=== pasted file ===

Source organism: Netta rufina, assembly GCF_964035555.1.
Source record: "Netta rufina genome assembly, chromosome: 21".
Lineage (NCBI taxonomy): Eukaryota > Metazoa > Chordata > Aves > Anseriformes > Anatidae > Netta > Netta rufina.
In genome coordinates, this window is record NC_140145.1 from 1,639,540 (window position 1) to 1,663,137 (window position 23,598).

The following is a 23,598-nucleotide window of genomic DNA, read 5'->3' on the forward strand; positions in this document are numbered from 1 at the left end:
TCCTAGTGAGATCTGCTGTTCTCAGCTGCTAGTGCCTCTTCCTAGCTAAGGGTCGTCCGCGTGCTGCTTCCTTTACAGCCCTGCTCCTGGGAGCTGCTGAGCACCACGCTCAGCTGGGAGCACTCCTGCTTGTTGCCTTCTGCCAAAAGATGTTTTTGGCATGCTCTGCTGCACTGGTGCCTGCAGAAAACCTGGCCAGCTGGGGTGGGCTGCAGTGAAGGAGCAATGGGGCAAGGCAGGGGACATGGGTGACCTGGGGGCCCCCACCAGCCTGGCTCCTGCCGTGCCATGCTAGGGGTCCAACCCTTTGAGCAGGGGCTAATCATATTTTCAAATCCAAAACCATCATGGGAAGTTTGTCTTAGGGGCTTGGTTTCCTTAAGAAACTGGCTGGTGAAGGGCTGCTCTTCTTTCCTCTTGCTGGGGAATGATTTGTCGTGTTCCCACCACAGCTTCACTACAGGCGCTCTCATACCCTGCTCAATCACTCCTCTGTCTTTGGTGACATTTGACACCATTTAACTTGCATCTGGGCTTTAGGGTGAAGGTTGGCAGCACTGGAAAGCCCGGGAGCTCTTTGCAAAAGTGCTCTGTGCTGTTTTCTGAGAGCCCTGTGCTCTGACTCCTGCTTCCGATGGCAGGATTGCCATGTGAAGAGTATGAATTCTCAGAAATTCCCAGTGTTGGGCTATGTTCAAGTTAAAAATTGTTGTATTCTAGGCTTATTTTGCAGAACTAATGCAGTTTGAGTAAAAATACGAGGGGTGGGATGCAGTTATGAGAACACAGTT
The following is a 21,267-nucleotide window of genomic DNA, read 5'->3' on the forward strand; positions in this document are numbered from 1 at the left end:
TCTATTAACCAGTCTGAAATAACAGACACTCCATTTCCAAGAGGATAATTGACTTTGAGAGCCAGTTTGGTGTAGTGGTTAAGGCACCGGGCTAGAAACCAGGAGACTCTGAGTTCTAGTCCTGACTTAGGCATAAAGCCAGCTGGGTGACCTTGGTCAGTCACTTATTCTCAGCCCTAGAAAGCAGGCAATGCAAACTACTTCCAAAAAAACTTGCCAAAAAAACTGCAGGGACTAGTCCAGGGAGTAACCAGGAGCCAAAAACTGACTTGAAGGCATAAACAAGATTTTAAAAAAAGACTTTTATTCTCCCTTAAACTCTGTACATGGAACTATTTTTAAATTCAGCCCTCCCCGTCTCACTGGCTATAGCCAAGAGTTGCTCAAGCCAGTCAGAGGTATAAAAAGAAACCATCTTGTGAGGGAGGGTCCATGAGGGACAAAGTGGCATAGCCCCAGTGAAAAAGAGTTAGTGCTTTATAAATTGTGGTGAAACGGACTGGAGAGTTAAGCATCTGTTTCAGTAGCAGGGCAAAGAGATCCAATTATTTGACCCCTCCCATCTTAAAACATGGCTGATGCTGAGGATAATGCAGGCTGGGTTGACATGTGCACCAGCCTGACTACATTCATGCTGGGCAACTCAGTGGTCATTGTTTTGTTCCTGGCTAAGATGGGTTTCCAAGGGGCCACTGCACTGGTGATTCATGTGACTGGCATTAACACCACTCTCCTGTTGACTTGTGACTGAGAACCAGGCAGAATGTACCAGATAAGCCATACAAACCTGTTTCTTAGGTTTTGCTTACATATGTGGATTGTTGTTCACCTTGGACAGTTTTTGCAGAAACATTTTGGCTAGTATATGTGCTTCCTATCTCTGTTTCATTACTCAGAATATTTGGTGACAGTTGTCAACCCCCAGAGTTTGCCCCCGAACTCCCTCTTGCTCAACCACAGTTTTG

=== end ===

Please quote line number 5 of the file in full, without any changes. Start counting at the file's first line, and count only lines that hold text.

The following is a 23,598-nucleotide window of genomic DNA, read 5'->3' on the forward strand; positions in this document are numbered from 1 at the left end: